Above (l-r): These little ones have been named Comet and Vixen by the animal workers working to save their lives. Below: Tuesday, Tamara Cisek of Lockwood Valley found another dead puppy that looks as if it is from the same litter, by the side of the road.
By Donna Gillesby, Ventura County Animal Control
Two little puppies, Comet and Vixen, are snuggled in their beds, doing what puppies do best— looking cute.
Comet and Vixen are the names Ventura County Animal Regulation employees gave to the surviving mixed pitbull terrier puppies that were rescued from Los Padres National Forest areas on November 30.
Residents found pups from the abandoned litter split between forest roads in Lockwood Valley and the Tecuya Ridge areas. Mario Cedillo of Frazier Park has been charged with felony animal cruelty.
Comet is white with freckles and a black spot surrounding his left eye. Vixen is white with a large black “beauty mark” on her right cheek. Officials believe the litter originally contained eight puppies.
Two pups died before they were delivered to the County’s veterinary hospital in Camarillo. Upon their arrival veterinarian Dr. Craig Koerner and four assistants immediately went into action to save the rest. They found that in addition to hypothermia, the puppies were undernourished and had a viral gastroenteritis.
As IV fluids and antibiotics were administered, everyone involved knew the next 48 hours would be crucial. At the end of that time, four more puppies expired. It was during these first days that staff who provided around the clock nursing named each puppy after Santa’s reindeer.
Now the hospital’s focus is on making sure Comet and Vixen get well. The puppies, who don’t understand all the fuss, are lapping up the attention and eating everything that’s put in front on them. They were showing signs of full recovery until Monday, then were put back into intensive care for the infection.
This story is a reminder that pet ownership is a serious responsibility. Pet owners need to understand the consequences of not spaying and neutering their pets. Newborn puppies are susceptible to a variety of parasites and infectious organisms including Canine Parvovirus, Distemper and Canine Hepatitis.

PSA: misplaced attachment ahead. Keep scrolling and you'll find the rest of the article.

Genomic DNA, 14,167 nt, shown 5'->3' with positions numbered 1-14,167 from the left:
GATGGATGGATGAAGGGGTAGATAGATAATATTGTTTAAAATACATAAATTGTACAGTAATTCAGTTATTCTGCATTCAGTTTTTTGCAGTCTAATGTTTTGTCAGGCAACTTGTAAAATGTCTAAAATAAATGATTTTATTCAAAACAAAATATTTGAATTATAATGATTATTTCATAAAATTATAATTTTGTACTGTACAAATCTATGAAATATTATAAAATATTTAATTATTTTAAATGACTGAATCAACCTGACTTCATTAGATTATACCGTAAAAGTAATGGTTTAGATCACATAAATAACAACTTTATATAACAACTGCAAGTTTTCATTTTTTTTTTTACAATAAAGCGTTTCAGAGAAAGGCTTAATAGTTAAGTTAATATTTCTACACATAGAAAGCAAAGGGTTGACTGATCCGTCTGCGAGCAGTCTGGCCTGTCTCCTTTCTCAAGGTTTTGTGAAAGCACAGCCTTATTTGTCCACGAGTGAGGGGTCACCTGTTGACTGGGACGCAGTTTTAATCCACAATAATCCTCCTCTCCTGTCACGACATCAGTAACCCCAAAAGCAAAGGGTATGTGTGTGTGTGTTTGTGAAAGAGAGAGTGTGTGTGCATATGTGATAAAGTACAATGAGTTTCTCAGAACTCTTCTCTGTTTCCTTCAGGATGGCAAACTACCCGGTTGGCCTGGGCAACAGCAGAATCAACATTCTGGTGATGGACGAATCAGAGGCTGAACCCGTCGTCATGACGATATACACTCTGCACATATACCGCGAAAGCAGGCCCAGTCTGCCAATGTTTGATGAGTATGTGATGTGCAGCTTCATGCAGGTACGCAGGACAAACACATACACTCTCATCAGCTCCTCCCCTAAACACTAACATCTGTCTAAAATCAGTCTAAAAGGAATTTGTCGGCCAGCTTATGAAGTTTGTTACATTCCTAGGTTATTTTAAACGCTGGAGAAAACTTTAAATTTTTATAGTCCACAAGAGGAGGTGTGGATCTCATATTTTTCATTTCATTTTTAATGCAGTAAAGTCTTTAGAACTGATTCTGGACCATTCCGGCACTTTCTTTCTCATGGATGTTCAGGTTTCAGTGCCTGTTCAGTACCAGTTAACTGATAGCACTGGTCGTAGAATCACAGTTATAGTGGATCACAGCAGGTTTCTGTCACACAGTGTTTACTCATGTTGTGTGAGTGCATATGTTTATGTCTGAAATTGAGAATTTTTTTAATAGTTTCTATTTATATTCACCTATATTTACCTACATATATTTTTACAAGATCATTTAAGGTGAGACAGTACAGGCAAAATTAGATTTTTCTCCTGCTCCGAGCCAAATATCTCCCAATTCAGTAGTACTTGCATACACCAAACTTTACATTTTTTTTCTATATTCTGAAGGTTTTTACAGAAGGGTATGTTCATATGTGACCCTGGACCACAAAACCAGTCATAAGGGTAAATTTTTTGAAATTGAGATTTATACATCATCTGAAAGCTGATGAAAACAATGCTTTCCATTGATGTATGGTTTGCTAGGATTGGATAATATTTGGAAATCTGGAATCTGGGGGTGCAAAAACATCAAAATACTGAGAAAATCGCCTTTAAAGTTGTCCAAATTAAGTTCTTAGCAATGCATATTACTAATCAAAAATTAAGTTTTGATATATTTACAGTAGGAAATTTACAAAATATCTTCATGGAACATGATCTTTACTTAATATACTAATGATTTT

They need special care and, when weaned, proper nutrition and immunizations to ensure healthy growth.
Caring for a litter can also be expensive. During these economic times, recouping these costs through selling the puppies isn’t practical. The county animal shelter is populated by backyard accidents that people aren’t able to sell or give away. But there’s always room for one more when the need is there.
Animal owners who cannot find homes for their pet’s unexpected litter can call the Mountain Communities SPCA (661 245-3035). For the health of the puppies, they should first be weaned, or at least five weeks old before removing them from their mother. Spay and neuter information is also available.
Remember: An ounce of prevention is worth a pound of cure. It’s less expensive in the long run to spay or neuter pets than to care for a litter. Low cost clinics are available for those needing financial assistance. And licensing an altered dog is more economical than licensing an unaltered one. In Ventura County, altered dog licenses cost $20 a year, as opposed to $75 for an unaltered dog. The same holds true in Kern County.
Most pets can be spayed or neutered when they are between two and five months old—before they are sexually mature. Older pets can be fixed as long as they’re in good health and not overweight. Consult your veterinarian to determine the best time for your pet’s operation.
Being a responsible pet owner includes both ensuring that your animal is healthy and well supervised.
When you make the decision to spay or neuter, you are not only helping your pet, you are helping to reduce the number of animals that end up like Comet, Vixen and their siblings —abandoned and forgotten in the cold.
This is part of the December 18, 2009 online edition of The Mountain Enterprise.
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